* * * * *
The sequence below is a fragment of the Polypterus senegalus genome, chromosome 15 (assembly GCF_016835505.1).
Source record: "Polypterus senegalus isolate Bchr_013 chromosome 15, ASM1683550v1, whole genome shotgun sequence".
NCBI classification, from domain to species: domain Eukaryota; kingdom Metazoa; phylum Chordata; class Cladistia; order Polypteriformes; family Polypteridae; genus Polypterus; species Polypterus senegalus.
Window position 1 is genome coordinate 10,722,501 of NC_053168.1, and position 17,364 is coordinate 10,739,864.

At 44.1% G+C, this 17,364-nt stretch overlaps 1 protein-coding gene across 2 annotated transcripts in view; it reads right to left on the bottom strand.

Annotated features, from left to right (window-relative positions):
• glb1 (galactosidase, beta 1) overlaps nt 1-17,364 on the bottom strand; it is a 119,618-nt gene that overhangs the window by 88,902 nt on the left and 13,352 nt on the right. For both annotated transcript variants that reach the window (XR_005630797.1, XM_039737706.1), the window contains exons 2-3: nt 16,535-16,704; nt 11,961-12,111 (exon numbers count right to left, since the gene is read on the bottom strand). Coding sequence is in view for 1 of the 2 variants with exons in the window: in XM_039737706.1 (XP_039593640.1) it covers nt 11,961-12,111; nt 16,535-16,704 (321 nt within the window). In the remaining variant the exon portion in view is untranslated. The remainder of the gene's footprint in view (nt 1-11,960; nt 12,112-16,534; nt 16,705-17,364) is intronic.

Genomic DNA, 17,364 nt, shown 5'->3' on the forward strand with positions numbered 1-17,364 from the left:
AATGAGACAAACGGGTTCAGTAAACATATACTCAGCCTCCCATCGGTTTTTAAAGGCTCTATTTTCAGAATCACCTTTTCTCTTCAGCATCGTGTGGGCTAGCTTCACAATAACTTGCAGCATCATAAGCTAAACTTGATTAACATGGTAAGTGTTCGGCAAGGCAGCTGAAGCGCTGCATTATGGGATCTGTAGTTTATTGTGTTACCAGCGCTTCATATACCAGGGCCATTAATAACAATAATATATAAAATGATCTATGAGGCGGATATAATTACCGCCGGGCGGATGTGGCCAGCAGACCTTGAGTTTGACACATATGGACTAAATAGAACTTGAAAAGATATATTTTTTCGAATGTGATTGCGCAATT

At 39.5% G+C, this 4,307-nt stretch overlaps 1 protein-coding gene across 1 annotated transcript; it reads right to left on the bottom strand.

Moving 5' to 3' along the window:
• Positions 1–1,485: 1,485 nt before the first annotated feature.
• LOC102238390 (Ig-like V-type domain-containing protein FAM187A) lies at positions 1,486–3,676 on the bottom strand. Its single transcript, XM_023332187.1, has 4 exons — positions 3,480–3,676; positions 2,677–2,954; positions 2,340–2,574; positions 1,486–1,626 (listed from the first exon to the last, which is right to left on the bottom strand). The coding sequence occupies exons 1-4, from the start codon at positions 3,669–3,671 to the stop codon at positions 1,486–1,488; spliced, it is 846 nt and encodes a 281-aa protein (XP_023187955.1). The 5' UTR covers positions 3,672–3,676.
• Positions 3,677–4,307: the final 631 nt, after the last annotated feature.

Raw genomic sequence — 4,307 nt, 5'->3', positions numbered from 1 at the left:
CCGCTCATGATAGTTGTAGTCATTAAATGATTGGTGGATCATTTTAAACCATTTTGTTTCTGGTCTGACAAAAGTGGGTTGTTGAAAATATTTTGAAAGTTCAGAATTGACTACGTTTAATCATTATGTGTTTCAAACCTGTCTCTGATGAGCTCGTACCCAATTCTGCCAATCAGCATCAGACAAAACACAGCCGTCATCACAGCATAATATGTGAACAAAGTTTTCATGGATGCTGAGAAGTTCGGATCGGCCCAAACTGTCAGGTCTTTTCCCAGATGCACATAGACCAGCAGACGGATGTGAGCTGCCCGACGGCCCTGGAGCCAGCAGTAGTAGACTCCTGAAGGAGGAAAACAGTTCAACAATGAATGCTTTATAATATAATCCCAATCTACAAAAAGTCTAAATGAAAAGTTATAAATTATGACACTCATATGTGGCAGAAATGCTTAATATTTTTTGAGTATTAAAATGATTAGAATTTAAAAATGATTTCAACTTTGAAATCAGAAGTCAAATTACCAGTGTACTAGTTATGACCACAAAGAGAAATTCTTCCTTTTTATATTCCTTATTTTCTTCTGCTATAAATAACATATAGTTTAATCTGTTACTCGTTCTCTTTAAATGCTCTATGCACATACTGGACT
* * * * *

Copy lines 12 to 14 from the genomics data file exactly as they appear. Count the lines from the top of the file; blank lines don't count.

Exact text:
• Positions 1–1,485: 1,485 nt before the first annotated feature.
• LOC102238390 (Ig-like V-type domain-containing protein FAM187A) lies at positions 1,486–3,676 on the bottom strand. Its single transcript, XM_023332187.1, has 4 exons — positions 3,480–3,676; positions 2,677–2,954; positions 2,340–2,574; positions 1,486–1,626 (listed from the first exon to the last, which is right to left on the bottom strand). The coding sequence occupies exons 1-4, from the start codon at positions 3,669–3,671 to the stop codon at positions 1,486–1,488; spliced, it is 846 nt and encodes a 281-aa protein (XP_023187955.1). The 5' UTR covers positions 3,672–3,676.
• Positions 3,677–4,307: the final 631 nt, after the last annotated feature.